Shruti, a student of final year engineering has been excited since the time she was placed in an IT company via college placements. She has been looking forward to becoming a part of the big corporate world. But she has been extremely anxious about whether she is actually all set, in terms of skills to start off on her new job. A lot of young freshers like Shruti (a good 50%) realize at the end of their first day that they were unfamiliar with the job role they were hired for. What is frightening is that 262 million of such freshers will enter the workforce by the year 2025 around the world! Over half of this global workforce is Indian and Chinese. As per the Allied Workforce Mobility Survey, new employees are able to become fully productive only 8 months (on an average) from the joining date. This means companies spend about $5380 per employee during these months.
This clearly indicates that even fresher jobs require skilled talent that is aligned with the industry right from their first day at work. How can this gap between academics and corporate be bridged? How can freshers be industry-prepared, industry-smart, productive and self-motivated right from the first day?
As per a survey, corporate job-ready learning and higher education must ideally collaborate but they remain largely (99%) disconnected!
Here is an interesting perspective – We live today in an era of aggressively increasing information and learning that is replaced by knowledge. New industrial design, processes and latest technology often escape students. Corporate companies can function via training evangelists to make new advances and technologies available to tertiary education creating workforce that is up to date. Traditionally, practical training, internships and orientation sessions functioned in order to serve this purpose. They are even more relevant to us today in the digital age. Conventional training methods as a stand-alone do not suffice the needs of the present generation. Both the corporate companies and academia need to be on a loop with a technology evangelist playing the active role of keeping them connected. How is this possible?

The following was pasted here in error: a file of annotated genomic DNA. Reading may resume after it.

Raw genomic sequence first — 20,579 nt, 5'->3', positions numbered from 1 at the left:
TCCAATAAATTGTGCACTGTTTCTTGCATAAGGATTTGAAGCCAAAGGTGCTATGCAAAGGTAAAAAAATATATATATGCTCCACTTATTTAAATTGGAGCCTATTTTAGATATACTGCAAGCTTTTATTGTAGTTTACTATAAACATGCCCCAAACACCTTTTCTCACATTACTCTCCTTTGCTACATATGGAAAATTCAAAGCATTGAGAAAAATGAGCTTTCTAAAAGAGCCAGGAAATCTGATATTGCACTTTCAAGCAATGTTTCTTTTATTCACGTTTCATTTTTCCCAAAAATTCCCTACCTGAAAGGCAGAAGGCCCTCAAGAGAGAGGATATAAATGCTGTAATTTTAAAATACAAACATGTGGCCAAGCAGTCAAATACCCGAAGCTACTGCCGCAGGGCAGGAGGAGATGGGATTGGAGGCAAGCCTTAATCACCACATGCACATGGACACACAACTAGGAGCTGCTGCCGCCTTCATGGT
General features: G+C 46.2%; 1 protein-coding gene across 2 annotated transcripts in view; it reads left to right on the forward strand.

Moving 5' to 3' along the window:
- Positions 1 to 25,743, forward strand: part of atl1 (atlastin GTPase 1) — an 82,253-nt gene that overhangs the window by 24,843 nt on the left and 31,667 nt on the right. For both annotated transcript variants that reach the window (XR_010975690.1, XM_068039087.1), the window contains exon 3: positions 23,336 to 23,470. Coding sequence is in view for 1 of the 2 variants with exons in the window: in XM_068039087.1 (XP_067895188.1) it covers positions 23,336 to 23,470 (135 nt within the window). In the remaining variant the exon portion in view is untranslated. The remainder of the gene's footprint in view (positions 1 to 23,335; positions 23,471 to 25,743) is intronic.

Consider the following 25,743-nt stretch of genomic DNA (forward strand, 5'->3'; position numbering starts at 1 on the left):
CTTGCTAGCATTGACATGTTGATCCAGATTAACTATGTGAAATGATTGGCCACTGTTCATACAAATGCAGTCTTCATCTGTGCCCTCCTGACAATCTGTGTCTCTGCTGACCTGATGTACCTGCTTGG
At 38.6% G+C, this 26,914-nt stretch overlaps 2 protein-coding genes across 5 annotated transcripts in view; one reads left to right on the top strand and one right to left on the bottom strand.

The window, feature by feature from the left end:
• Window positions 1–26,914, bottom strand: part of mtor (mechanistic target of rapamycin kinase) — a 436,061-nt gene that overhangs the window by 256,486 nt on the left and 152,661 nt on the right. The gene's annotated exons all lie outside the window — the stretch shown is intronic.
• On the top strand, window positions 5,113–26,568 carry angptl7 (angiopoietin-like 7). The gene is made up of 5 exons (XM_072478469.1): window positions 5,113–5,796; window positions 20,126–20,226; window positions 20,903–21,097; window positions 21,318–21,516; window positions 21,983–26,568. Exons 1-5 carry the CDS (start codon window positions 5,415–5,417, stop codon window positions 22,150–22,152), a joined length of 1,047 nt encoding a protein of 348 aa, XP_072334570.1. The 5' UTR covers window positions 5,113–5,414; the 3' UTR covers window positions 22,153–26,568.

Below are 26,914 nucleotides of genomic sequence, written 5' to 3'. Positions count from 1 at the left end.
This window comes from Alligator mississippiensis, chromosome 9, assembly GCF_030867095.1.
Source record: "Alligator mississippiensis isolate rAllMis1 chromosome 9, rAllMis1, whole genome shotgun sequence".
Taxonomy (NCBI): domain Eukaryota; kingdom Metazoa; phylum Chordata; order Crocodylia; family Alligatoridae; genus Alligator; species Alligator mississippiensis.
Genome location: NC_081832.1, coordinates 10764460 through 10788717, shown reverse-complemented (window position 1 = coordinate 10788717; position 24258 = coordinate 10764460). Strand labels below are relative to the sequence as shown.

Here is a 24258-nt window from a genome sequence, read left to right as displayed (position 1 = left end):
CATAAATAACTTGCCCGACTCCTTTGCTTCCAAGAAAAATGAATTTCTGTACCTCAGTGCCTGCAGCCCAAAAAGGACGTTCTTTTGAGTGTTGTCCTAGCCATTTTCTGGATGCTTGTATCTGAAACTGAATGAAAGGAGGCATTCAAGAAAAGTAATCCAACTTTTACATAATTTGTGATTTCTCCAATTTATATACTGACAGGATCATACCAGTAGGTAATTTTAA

Here is the way forward- 3 powerful ways in which industry oriented training can be looped in with formal academics:
- An efficient Learning Management System: The connection between corporate learning and colleges can be done with a well designed and relevant Learning Management System. This will help ease learning, employability and recruitment. MNCs are constantly looking for fresh talent from higher educational institutions across the world. Companies can provide access to white papers, crucial project papers in order to train students, and assess them via the institute’s Learning Management System in order to evaluate prospective employees. Engaging with corporate trainers will further allow companies to view the performance of students’ academic records. With skill training properly done and performance assessed, companies can easily identify the right fit for the job openings available with them.
- Social Learning: Business organizations rapidly deploy video conferencing, video chat, online collaboration etc. for their teams distributed across the world. This can be extended to universities and colleges for knowledge-transfer, discussions and career opportunities. This can enable guidance, industry insights and mentorship. Students can learn from each others’ experiences and also practice their interview online on the Learning Management System.
- Repetitive Learning: There can be unforeseen circumstances under which students may miss classes; this is when recorded classes uploaded in the Learning Management System can be of critical help. Students can also re watch the recording at their convenience for reference. The refresh and reinforce modules can drive all the crucial concepts home and assist with repeated learning.
With these principles in place, the way forward has less ambiguity in terms of the employability of students. IIHT’s Academia Learning Solutions forms a strong bridge between the corporate and the academia creating a holistic environment for industry readiness.